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Liturgical Vestments

The erstwhile home of prebend-historian Istvan Katona became the home of the Treasury of the Archbishopric at Kalocsa in 2002. The Treasury’s permanent exhibit introduces the Religious Art relics of the historic Kalocsa Archbishopric, and at the same time, it gives a glimpse into the 1000-year history of the Archdiocese. The artifact anthologies are chronologically displayed in five rooms.

Liturgical vestments, Treasury of the Archbishopric, Kalocsa, Hungary
Room 5: Liturgical Vestments

In the first few centuries, the priests didn’t wear liturgical vestments. Starting from the era of the Great Migrations, there was a gradual development of liturgical wear, from a choice of classical, antique pieces of clothing. Thus, the alb and the surplice developed from the shorter and longer undergarment, the tunic; the bell-shaped wide travel overcoat turned into the chasuble; the hooded raincoat became the cope; and the tunic’s more sophisticated, outer garment version grew to be the dalmatic. The stole’s origin can be traced to the face cloth.

Starting from the 8th century, these pieces of clothing took on a strictly liturgical nature, and they expressed the various degrees of priesthood, and differentiated the orders. The priestly garments were made of increasingly more expensive and more elaborate fabrics, and they gave a uniform look to those performing a ceremony. These were the liturgical vestments (Latin: ornatus). The chalice veil, the chalice’s “garment” was also part of the liturgical dress and was made of the same material and color as the vestments. For bishops, the liturgical vestment includes the mitre and the small, round, yarmulke-like skullcap, the pileolus or zucchetto. On weekdays, they wore a violet cassock, and on special occasions a cope with a long train, called cappa magna, the hood of which had ermine lining in the winter.

The Treasury of the Archbishopric has a rich collection of liturgical vestments. In room 5 we can see a small sampler of these. The oldest piece of the collection was brought by archbishop György Császka, from the Uplands (Felföld), where he was bishop of Szepes (Spiš in today’s Slovakia). The embossed Gothic crucifix from the 15th century has very typical figures. In the 16th century, the embroidered cross was moved to a red cloth background.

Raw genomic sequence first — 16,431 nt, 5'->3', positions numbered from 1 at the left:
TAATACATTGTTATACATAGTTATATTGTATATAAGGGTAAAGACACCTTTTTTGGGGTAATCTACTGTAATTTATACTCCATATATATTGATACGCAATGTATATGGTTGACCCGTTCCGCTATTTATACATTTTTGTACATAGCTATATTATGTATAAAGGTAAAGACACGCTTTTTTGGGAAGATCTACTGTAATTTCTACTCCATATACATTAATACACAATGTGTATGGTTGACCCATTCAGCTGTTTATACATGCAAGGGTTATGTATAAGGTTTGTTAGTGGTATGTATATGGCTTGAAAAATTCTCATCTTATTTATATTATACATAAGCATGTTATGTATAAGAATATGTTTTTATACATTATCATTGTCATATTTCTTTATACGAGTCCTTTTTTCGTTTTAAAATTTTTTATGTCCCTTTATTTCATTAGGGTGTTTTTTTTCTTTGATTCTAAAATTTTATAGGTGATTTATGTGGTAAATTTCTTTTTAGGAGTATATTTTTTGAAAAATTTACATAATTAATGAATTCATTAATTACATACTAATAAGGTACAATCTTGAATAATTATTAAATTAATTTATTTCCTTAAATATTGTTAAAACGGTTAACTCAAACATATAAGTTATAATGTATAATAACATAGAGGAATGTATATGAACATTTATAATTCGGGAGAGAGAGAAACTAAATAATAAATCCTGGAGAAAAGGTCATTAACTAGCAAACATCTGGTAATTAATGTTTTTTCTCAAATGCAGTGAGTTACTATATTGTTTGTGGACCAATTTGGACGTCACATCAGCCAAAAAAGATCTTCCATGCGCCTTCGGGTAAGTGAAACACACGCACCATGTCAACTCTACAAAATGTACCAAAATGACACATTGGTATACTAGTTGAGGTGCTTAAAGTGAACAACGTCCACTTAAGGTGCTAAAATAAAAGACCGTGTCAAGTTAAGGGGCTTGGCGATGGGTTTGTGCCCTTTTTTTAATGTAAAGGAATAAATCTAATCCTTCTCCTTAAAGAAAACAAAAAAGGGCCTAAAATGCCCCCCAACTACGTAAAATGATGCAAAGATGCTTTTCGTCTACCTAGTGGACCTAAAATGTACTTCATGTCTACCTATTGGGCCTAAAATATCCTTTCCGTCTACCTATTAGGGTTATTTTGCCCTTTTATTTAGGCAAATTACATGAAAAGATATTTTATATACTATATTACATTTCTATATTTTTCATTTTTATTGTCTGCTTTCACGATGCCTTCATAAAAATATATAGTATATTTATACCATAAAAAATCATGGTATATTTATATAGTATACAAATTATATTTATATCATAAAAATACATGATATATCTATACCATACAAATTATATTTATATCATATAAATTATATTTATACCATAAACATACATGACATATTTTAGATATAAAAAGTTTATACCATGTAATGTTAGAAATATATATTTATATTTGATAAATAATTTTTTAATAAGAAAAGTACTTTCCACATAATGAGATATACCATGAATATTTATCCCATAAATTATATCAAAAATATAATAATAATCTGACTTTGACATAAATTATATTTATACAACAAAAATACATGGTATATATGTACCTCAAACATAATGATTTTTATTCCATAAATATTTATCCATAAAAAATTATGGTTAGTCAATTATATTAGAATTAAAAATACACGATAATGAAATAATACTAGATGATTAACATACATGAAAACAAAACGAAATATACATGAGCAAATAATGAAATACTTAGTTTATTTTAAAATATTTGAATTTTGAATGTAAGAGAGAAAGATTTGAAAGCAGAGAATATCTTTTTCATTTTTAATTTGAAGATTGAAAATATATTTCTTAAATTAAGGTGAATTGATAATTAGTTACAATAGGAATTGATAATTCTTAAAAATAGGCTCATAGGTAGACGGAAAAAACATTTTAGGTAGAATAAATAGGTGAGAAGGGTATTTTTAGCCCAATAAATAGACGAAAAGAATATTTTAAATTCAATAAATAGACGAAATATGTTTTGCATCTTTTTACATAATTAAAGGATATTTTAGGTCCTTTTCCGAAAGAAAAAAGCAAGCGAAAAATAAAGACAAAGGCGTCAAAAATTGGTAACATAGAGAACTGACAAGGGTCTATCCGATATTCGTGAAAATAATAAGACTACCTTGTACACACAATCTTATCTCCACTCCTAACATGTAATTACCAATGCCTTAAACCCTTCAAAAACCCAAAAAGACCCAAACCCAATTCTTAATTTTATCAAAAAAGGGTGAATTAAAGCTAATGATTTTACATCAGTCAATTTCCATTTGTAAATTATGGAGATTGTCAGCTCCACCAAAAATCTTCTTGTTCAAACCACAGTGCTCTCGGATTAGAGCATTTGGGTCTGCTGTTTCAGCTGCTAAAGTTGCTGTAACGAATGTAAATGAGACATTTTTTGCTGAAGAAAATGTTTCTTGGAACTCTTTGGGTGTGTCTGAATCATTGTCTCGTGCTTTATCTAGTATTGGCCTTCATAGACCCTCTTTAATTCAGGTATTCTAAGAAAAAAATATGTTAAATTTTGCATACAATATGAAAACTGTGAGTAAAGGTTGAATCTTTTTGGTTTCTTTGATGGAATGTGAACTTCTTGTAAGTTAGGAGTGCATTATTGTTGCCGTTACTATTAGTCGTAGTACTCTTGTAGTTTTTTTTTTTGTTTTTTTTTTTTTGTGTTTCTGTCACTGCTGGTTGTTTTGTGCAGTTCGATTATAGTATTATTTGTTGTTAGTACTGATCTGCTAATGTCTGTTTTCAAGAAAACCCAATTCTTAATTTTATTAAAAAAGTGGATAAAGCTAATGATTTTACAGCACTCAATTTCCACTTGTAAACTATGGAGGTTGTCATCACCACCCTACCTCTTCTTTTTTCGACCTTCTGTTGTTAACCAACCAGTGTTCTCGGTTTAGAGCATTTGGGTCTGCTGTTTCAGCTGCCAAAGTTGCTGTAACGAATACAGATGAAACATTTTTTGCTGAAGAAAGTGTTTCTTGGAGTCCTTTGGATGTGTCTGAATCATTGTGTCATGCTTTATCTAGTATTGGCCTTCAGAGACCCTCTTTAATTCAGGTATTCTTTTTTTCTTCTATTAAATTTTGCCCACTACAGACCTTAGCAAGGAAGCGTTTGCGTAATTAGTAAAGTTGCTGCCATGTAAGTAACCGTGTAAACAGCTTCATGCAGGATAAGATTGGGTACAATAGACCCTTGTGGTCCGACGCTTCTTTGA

15th century chasuble, liturgical vestments, Treasury of the Archbishopric, Kalocsa, Hungary

Also of 16th century origin is the chasuble made of Florence textile
in the neighboring display. Right next to it we can see a set of vestments with highly elaborate embroidery work. These belonged to archbishop József Batthyány, and were made in Vienna, in 1764, by an Austrian monk called Wilhelm Jacob Seberth. The articles of a delicate workmanship recall the scripture readings for Candlemas, Feast of the Purification of the Blessed Virgin. The next vestment is a gift from Queen Maria Theresa: at the bottom, we can clearly see the Queen’s monogram. A few items of the white pontificals of Ádám Patachich follow. The whole set consists of far more pieces heavily decorated with interwoven gilded silver threads and gold sequin.

On the back wall of the middle showcase we can see the so-called All Saints Cope, made in Lyon, France, which won a prize at the Paris World Fair. It was made with a special weaving technique: the figures of the saints are not embroidered on it afterwards but are woven in the actual textile, and in the halos, we can read the name of each saint. The purple silk interwoven with gold thread is rather heavy. It weighs over 10 kilos (over 22 pounds).

Next to the cope we can see a few pieces of archbishop Lajos Haynald’s red, Pentecostal vestment, embroidered with gilded silver thread. The garment on its right, in the back of the showcase is a real specialty: a silver sequined cope made from the long train of an aristocrat wedding gown from the beginning of the 19th century. At the bottom of the cabinet there are silk archiepiscopal footwear on display, and the exhibit is complete with an ermine-lined cappa magna used by the celebrant prebends on special occasions in the cathedral.

Address: Kalocsai Érseki Kincstár
  • Permanent exhibit: 6300 Kalocsa, Hunyadi u. 2. (Katona István ház)
  • Office: 6300 Kalocsa, Szentháromság tér 1. (Érseki Palota)
  • All year round.
  • Between April 1 and October 31, from 9.00 to 17.00.
  • The rest of the year please call in and set up an appointment.
  • CLOSED on Monday.
  • 36-78/462-641 (during open hours)
  • 36-78/462-166 (in the winter)
Fax: 36-78/462-166, ext. 130

Images and information courtesy of the Archiepiscopal Treasury, Kalocsa
Translation: Iren Bencze